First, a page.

(Philippines)
Pair of Letters written in Manila 1849, to Boston, Massachusetts ship owner Henry Daland

two letters, quarto, 5 pages, in good clean condition, postal markings on integral address leaves, the penmanship of each letter writer leaves something to be desired. 2 letters, as follows:

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Edwards, Alfred H. P., Autograph Letter Signed, as U.S. Consul to the Philippines, Manila, October 17, 1849, to ship owner Henry Daland, Boston

      Quarto, two pages, in good clean condition, small tear along vertical fold of last leaf, not affecting text.

 

     “Dear Daland,

           I duly recd your kind letter pr “Siam” accompanying Invoice & B L of furniture together with the other cargos for which you have my best thanks the furniture is very elegant and universally admired. You have my best wishes for the success and prosperity of your House and doubt not there will be some capital voyages made here before long. Francisco Bonetto fail’d a short time ago but owed us nothing His liabilities about $ 100,000 assets say $ 3000, foreign houses have suffered but little. We await with anxiety the arrival of Augt. Mail which I fear will not reach here til end of this month. I think when cold weather sets in the California fleet will be able to move…”

 

      Alfred H. P. Edwards, son of the Governor of Connecticut, was the fourth U. S. Consul at Manila, serving from 1832-1838 and again from 1848 to 1854. He returned to the United States in the 1850s, and died before the Civil War, a wealthy man.

 

      Osborn, W. H., Autograph Letter Signed, Manila, March 10, 1849 to ship owner, Henry Daland, Boston

      Quarto, three pages, postal markings on integral address leaf, in very good, clean condition.

 

      A long business letter, Osborn’s hand is difficult to decipher, Osborn discusses the prices which he sold various commodities, and the prices various commodities are currently fetching on the Manila market. He writes that there are currently no American ships in port. He mentions that “we are looking for a grand crash among the China shop keepers by & by, everybody has goods to sell and cram them off upon any who will purchase.”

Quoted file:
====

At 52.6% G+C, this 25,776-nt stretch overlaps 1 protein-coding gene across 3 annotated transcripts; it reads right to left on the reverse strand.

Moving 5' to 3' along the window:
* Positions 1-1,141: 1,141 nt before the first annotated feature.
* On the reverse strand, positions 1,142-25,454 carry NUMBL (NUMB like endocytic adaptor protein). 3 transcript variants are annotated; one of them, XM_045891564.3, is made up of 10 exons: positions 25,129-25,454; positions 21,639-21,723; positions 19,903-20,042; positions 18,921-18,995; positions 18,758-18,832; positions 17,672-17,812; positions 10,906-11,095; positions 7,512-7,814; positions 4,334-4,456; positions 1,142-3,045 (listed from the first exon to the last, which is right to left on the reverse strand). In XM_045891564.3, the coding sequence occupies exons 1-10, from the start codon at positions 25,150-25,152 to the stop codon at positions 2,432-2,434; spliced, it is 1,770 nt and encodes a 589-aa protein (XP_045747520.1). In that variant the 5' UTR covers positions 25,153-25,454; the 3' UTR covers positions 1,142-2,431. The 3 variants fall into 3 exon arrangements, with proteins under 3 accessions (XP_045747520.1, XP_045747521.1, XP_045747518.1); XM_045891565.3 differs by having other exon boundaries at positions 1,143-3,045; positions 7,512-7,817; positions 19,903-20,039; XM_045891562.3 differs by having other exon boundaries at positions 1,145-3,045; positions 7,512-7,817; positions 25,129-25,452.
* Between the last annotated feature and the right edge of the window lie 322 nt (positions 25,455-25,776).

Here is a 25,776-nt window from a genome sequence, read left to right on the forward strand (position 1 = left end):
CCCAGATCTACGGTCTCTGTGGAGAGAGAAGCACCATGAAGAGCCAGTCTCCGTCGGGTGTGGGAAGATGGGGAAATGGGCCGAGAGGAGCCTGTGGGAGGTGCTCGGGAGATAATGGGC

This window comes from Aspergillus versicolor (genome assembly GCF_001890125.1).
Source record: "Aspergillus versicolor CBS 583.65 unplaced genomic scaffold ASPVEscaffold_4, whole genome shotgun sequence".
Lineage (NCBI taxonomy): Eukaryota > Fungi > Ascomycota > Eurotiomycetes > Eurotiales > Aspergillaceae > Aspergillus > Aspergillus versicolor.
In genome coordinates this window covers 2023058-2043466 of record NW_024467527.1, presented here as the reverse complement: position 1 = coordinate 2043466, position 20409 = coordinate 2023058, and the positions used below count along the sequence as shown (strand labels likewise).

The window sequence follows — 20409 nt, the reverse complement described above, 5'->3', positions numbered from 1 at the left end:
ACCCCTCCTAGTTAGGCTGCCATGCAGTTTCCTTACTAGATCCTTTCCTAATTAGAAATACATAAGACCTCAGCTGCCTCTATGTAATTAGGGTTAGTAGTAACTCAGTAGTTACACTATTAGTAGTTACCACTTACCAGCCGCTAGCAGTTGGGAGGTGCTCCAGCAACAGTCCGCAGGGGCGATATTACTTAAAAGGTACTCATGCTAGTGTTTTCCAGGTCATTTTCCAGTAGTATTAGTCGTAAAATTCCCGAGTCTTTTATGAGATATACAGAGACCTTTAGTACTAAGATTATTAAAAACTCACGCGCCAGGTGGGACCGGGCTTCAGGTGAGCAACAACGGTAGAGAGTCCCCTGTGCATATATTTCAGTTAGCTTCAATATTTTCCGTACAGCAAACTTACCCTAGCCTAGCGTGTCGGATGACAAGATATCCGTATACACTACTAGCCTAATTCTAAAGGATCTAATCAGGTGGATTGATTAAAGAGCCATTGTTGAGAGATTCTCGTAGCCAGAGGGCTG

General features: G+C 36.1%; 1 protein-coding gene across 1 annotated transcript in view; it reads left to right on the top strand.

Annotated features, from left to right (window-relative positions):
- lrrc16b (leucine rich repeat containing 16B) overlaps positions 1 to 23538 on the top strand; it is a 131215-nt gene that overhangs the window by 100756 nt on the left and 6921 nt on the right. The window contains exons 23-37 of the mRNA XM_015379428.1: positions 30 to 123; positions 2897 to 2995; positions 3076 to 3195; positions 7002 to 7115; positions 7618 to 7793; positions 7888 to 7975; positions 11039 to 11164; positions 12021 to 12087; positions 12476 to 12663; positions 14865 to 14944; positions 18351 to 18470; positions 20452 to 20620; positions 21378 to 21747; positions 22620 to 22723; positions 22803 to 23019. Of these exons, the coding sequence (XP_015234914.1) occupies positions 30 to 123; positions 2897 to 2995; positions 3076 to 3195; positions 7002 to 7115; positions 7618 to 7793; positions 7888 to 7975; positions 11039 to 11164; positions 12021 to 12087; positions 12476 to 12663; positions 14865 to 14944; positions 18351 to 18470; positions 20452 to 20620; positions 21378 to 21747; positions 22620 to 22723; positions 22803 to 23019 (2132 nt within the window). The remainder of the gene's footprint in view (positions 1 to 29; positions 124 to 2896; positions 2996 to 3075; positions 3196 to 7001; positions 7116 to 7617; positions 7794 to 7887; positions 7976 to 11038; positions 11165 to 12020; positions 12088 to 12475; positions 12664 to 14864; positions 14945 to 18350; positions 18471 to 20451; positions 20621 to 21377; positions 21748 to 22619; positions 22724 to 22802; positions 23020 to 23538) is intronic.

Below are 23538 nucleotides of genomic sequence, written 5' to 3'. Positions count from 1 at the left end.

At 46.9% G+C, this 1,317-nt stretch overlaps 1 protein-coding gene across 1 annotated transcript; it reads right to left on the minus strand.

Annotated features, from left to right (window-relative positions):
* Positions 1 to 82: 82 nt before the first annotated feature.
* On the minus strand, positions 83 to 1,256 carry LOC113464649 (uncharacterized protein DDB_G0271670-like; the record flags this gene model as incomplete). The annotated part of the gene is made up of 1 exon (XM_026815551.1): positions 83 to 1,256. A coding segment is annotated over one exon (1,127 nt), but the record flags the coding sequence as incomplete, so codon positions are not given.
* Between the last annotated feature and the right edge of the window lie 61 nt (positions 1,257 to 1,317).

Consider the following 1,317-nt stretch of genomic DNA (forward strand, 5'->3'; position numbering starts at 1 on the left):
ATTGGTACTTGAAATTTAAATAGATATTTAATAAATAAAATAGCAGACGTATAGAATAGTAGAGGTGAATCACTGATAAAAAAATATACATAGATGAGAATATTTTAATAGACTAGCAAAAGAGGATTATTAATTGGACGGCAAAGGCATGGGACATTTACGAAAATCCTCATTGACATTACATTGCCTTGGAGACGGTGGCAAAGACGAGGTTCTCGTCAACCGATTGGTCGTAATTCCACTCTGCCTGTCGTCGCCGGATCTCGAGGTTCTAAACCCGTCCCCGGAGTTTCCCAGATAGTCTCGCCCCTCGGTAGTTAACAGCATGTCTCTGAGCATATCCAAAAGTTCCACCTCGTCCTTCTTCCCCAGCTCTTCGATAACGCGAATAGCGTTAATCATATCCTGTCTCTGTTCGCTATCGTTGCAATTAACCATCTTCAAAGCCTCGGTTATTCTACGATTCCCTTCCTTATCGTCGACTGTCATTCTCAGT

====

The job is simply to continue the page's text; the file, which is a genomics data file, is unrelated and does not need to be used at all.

A Massachusetts Yankee, W. H. Osborn went to the Philippines in 1839, at age 19, as representative of a Boston merchant firm; he remained for ten years. Soon after this letter was written, he returned to the United States a very wealthy man, and married the daughter of equally wealthy merchant Joseph Sturges, whose other daughter married banker J. P. Morgan. Sturges had a passion for art and had helped Luman Reed assemble the first great public collection of paintings by American artists. He conveyed his passion to Osborn who became close to Morgan, as well as a group of New York eccentrics that included Arctic explorer Isaac Israel Hayes, literary traveler Bayard Taylor and transatlantic cable financier Cyrus Field. In 1854, Osborn took over the presidency of a new Illinois railroad line, saving it from bankruptcy, and in the process becoming friends with company attorney Abraham Lincoln, treasurer Ambrose Burnside and engineer George McClellan, with whom he worked closely during the Civil War. At the same time, he became friend and patron to many American artists, assembling his own superb collection of American paintings, which lined the walls of his Park Avenue townhouse. In 1870, with Sturges, he was a founding benefactor of the Metropolitan Museum of Art, of which his son later became President. He lived until 1894. Letters from his youth in the Philippines are rare.